Addressing Racial Health Disparities Could Prevent Deaths
Former Surgeon General David Satcher, director of the Center of Excellence on Health Disparities, on Friday said that the elimination of the "black-white mortality gap" in the U.S. would prevent more than 83,500 deaths among blacks, the Atlanta Journal-Constitution reports. At a National Academy of Social Insurance conference on health care disparities, Satcher, a professor at the Morehouse School of Medicine, said that blacks have a lower life expectancy and higher risk for chronic diseases than whites because of such disparities.
The conference focused on boosting the use of Medicare to help reduce health care disparities.
Satcher said that disparities in the health care system result from "the uns -- people who are uninsured, underinsured, underserved, underrepresented, uninformed and who are untrusting because of experiences they've had." He added, "We have to focus on those uns."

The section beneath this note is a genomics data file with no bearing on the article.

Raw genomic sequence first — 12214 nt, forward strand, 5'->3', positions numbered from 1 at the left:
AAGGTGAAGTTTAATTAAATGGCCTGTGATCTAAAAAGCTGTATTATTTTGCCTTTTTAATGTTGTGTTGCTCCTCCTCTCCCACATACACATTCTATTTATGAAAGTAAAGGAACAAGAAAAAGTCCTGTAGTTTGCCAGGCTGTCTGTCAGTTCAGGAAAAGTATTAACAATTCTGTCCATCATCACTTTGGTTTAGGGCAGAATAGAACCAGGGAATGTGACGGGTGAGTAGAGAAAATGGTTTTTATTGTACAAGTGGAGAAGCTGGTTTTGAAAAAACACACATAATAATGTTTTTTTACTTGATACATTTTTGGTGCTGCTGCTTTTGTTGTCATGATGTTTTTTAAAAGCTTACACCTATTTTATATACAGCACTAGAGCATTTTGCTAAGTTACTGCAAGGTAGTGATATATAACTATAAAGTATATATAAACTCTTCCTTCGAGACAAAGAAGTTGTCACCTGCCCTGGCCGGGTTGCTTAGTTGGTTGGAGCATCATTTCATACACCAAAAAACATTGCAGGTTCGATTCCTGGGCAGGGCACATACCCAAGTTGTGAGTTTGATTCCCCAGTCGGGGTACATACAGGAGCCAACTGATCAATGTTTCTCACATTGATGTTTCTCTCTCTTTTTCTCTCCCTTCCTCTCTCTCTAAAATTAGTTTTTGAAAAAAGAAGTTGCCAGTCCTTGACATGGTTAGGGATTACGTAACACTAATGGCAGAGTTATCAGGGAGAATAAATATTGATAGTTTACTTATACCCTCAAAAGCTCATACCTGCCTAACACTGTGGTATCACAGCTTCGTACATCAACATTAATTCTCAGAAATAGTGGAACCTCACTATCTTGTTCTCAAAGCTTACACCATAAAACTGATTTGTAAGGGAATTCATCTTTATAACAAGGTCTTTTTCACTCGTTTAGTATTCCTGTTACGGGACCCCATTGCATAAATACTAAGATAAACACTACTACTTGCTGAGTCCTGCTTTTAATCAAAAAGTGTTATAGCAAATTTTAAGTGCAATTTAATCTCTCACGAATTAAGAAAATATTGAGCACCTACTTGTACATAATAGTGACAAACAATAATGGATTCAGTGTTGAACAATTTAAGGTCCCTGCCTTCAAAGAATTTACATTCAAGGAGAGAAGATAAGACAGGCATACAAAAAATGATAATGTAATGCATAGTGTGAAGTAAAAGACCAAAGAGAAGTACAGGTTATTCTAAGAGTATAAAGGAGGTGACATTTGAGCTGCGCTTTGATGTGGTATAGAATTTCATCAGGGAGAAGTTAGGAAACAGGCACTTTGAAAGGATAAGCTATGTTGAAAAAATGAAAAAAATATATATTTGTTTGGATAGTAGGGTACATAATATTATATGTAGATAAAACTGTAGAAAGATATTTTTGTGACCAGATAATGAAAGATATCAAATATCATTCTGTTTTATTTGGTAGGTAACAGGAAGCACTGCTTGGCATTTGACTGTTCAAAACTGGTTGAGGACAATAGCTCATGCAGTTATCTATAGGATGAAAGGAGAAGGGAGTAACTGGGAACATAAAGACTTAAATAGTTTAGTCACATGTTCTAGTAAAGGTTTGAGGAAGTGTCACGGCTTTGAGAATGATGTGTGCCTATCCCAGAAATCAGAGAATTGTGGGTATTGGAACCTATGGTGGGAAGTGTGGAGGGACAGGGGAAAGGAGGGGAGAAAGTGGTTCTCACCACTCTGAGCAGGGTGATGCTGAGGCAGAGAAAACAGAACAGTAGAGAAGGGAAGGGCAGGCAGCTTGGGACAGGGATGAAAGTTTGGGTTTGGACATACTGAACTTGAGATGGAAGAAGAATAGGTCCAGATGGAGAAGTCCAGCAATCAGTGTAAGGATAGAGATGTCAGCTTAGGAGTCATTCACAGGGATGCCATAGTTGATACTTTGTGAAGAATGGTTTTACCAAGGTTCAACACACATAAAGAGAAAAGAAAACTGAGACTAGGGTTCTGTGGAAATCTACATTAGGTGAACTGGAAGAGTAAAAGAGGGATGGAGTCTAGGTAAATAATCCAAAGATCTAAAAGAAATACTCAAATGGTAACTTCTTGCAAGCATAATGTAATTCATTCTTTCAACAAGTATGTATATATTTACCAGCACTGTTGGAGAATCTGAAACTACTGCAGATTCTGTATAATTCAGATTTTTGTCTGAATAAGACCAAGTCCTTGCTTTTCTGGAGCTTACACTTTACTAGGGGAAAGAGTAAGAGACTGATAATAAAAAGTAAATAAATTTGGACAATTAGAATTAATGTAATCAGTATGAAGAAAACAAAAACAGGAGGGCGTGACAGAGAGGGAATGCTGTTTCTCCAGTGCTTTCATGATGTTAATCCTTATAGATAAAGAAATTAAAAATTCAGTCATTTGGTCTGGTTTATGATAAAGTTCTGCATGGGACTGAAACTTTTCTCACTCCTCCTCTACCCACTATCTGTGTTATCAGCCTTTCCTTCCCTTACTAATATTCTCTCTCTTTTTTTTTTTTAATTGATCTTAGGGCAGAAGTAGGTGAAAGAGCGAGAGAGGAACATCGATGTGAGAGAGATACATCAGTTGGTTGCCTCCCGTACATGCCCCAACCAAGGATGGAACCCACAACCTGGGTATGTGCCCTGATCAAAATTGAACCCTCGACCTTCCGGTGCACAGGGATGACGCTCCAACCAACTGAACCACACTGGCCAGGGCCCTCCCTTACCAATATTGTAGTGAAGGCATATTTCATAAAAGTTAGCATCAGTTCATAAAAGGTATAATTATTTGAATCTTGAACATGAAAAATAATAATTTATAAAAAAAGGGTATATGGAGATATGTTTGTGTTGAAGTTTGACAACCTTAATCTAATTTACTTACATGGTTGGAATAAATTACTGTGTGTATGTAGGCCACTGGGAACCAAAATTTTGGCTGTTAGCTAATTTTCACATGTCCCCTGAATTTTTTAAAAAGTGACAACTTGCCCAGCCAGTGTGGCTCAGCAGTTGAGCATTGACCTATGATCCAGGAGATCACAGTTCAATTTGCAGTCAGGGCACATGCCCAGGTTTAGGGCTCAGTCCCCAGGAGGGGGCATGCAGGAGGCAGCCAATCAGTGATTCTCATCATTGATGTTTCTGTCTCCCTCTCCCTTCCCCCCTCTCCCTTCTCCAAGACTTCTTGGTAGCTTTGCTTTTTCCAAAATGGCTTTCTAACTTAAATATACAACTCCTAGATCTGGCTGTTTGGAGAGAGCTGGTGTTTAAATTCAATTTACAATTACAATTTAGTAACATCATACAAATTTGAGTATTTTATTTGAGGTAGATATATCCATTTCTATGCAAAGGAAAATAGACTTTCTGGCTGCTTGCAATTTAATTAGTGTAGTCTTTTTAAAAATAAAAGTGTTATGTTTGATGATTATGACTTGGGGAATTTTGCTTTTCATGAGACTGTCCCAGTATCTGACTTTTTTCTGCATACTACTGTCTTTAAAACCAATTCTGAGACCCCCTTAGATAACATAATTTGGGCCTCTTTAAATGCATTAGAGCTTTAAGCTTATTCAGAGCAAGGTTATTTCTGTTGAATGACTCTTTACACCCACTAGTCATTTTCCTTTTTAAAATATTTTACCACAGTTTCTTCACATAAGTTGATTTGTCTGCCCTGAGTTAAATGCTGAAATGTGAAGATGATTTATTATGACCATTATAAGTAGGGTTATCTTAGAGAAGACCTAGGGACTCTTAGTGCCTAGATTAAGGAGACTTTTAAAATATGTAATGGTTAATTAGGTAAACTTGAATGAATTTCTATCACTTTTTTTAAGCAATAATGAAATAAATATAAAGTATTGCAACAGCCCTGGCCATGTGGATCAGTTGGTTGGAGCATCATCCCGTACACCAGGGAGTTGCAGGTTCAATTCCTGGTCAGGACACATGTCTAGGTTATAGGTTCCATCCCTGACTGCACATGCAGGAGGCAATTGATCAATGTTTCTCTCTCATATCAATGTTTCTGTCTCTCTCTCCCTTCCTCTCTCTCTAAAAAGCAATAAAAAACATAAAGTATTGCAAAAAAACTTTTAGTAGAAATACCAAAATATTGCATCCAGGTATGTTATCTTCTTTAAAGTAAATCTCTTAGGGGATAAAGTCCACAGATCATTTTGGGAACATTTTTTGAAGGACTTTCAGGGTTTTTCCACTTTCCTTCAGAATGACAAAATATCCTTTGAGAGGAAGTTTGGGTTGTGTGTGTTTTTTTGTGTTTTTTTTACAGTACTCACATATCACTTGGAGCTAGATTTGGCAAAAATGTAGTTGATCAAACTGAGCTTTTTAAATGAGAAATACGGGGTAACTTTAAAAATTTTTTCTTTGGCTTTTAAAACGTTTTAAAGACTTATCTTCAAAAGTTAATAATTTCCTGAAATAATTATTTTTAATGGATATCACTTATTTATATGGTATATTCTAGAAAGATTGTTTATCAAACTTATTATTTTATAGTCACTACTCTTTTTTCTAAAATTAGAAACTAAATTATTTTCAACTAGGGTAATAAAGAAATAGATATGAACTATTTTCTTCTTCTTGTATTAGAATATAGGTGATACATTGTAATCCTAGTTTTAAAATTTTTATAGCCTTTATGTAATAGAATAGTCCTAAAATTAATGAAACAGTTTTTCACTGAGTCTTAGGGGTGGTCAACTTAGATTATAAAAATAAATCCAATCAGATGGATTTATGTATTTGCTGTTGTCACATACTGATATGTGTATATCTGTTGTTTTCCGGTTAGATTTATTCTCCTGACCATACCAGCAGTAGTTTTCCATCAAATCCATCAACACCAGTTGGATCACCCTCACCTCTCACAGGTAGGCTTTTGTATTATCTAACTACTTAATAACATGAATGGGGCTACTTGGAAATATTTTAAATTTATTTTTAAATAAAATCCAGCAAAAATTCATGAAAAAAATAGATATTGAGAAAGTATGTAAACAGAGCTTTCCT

In addition, Satcher said that Medicare is "a very good system" and has made a "major step forward" with the implementation of the Medicare prescription drug benefit, although the program has led to confusion among beneficiaries and requires improvements.
A report recently released by the NASI "Study Panel on Medicare and Markets" finds "significant racial, ethnic and income-related disparities in preventive care, primary care and essential medical and surgical treatments" that "will become even more important in the future as the proportion of minorities among the elderly population and among Medicare beneficiaries continues to increase."
According to the report, 30% of black Medicare beneficiaries have diabetes, compared with 18% of white beneficiaries. However, the report states that Medicare "cannot immediately close a gap in health status caused by a lifetime of disparate care."
The report recommends improved access to health care providers for minorities; increased efforts to enroll minorities in programs that supplement Medicare; expanded educational and outreach services; and increased efforts to educate providers to improve diversity and cultural competence (Hendrick, Atlanta Journal-Constitution, 10/7).